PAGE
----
Review: Twain‘s Feast: searching for America's lost foods in the footsteps of Samuel Clemens by Andrew Beahrs

As anyone who has followed this blog for any length of time will know, I enjoy reading books about food and books about history, and I love travelogues. This book combines all three. The premise of the book is to hunt down some of the foods that Mark Twain wrote about longing for when months of insipid European hotel food were beginning to wear on him during the journey he describes in his travelogue A Tramp Abroad (I know just how he feels). 

Beahrs is an unapologetic foodie and clearly a fan of Twain‘s and he seems to have been tireless in chasing after the foods he chose to discuss in the book. Some of these he makes sound mouth-watering, and the reader can‘t help joining in his lament over how some of these foods have been lost or stopped being as easily available as they were in Twain‘s time, e.g. prairie chicken and terrapin. Others, I must admit, I would give a miss, such as raccoon and possum. Cranberries and maple syrup I am familiar with (when this is written, I am happily digesting a dessert of fresh crowberries with cream and maple syrup), and this is the first food book I have read that has actually made me want to taste raw oysters.

Beahrs spent freezing hours in a blind in a cornfield in Illinois to observe prairie chickens, attended a yearly raccoon supper in a small town in Arkansas, helped build undersea beds for oysters to attach themselves to in San Francisco Bay, visited cutthroat trout hatcheries in Nevada, a diamondback terrapin breeding ground in Maryland, restaurants and outdoor markets in New Orleans to sample fish, cranberry growers and maple syrup farmers in various places on the east coast of the USA.

Along the way he sings the praise of local food and bemoans how American foodways have changed for the worse since Twain‘s time, sometimes because the habitat of one food species had been destroyed in favour of another, more profitable one, as is the case with prairie chickens vs. corn and grain. Additionally, although I‘m not sure that was one of the things he was trying to do by writing this book, he also makes a convincing case for the existence of not one genuinely American cuisine, but several, all based on fresh and local foods, blending the raw ingredients and cooking methods known to the Native Americans with those of European immigrants and African slaves, into a something uniquely American. The recipes from old American cookbooks sprinkled throughout the text serve to underscore this and show how the dishes Twain rhapsodised about may have been prepared.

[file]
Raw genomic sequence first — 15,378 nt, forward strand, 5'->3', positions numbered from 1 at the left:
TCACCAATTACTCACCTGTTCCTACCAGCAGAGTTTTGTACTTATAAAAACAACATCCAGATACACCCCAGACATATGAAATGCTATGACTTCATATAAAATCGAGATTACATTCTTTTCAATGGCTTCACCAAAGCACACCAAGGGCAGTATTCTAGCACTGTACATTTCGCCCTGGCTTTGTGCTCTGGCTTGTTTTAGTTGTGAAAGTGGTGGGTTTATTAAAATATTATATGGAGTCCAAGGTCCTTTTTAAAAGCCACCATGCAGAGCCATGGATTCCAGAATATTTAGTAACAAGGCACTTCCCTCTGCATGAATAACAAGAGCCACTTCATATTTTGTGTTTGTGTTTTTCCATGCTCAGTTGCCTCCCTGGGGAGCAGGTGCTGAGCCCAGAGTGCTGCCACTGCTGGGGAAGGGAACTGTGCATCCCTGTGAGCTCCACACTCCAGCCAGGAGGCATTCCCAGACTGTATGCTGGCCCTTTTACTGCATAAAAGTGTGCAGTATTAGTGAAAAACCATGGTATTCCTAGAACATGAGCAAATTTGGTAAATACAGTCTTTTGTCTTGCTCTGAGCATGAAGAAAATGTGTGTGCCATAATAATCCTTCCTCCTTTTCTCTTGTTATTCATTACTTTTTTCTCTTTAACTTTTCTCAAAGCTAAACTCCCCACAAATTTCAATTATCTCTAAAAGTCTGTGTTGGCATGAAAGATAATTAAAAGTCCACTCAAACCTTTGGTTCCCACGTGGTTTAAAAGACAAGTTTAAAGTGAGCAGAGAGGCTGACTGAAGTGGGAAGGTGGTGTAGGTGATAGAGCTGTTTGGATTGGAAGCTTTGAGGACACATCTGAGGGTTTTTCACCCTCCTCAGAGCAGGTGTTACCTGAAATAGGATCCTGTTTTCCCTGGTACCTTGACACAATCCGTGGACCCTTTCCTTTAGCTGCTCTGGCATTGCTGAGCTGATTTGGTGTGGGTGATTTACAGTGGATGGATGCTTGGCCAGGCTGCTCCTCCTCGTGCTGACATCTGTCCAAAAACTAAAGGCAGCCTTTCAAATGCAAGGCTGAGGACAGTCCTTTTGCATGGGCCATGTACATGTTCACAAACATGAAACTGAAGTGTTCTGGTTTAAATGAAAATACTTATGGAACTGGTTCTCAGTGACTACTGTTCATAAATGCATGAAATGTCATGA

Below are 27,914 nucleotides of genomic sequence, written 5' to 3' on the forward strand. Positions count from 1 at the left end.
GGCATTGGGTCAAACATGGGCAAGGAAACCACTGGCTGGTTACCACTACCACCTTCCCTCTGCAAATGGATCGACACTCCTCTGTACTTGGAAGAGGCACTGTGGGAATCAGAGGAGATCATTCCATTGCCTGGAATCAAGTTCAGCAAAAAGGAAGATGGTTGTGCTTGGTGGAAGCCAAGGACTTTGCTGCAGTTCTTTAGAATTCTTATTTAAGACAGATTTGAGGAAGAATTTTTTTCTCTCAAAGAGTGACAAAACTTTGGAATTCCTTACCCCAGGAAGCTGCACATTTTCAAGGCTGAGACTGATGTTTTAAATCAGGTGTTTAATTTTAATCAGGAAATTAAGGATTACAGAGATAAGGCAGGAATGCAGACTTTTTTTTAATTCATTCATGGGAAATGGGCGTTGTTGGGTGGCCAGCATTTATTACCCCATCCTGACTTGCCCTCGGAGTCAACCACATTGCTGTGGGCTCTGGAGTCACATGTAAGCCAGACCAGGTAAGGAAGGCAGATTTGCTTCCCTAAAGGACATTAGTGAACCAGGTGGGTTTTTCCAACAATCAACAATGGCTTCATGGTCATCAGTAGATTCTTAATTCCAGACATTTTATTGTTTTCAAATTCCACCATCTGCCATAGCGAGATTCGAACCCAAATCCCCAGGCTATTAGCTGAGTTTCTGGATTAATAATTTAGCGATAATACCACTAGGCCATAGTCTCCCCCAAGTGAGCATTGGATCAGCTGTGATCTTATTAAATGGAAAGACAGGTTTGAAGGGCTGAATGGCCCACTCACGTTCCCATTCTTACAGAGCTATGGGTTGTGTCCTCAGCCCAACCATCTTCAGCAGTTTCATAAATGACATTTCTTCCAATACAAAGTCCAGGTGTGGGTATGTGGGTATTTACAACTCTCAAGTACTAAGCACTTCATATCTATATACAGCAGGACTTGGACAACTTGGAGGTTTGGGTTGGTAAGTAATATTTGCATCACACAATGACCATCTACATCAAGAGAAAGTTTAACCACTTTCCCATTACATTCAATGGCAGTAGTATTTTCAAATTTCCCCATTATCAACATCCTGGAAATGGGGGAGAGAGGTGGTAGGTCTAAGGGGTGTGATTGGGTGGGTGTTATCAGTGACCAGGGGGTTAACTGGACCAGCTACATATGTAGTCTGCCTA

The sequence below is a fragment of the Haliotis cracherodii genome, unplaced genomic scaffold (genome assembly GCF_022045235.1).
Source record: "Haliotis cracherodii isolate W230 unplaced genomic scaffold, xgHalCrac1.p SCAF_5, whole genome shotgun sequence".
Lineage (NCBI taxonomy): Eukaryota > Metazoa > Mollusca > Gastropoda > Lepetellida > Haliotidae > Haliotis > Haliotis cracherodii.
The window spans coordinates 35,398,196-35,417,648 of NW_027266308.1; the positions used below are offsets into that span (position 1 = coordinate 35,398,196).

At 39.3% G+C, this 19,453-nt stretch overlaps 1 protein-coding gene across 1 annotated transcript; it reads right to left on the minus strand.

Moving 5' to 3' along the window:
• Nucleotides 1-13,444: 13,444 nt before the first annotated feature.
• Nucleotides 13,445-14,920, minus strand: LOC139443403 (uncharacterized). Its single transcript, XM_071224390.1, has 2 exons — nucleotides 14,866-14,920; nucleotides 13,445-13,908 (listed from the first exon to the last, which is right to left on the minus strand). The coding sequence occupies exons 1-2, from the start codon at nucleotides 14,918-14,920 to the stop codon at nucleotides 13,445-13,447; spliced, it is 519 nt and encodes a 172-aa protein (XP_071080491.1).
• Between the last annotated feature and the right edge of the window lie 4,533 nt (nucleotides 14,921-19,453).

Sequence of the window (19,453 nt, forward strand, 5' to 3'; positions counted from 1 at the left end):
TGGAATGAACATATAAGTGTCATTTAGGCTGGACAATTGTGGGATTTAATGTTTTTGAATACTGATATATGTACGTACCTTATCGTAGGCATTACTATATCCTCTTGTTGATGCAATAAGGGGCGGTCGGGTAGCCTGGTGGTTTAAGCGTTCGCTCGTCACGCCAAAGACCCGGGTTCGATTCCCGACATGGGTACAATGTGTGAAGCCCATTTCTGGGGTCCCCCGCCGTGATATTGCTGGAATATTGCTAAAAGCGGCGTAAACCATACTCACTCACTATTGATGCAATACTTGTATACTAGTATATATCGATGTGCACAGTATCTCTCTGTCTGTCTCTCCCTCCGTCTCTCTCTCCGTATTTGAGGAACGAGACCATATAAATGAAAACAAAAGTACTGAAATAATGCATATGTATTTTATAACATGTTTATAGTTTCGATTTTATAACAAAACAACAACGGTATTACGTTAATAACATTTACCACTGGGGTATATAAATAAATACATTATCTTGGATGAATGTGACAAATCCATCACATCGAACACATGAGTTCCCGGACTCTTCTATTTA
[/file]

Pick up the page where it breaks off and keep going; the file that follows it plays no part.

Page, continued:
If this book has a fault, it is that the chapters seem somewhat disjointed, not really connected, even with the theme of Twain and his favourite food running through the book. It‘s almost like a series of interconnected articles rather than a complete book written as such. Twain fans may be disappointed in that he leaves Twain behind for pages at a time, but it must be remembered that Twain is just the excuse: what the book is really about is food.

Dedicated epicureans may also be disappointed that Beahrs doesn‘t go all out to try to taste all the foods he mentions, e.g. terrapin and prairie chicken, but I think it shows respect for these increasingly rare animals. One day the conservation efforts and habitat reclamation he writes about may bring these species back in sufficient numbers to be eaten ethically and without guilt, allowing even common foodies like myself to eat like Twain.

4 stars.


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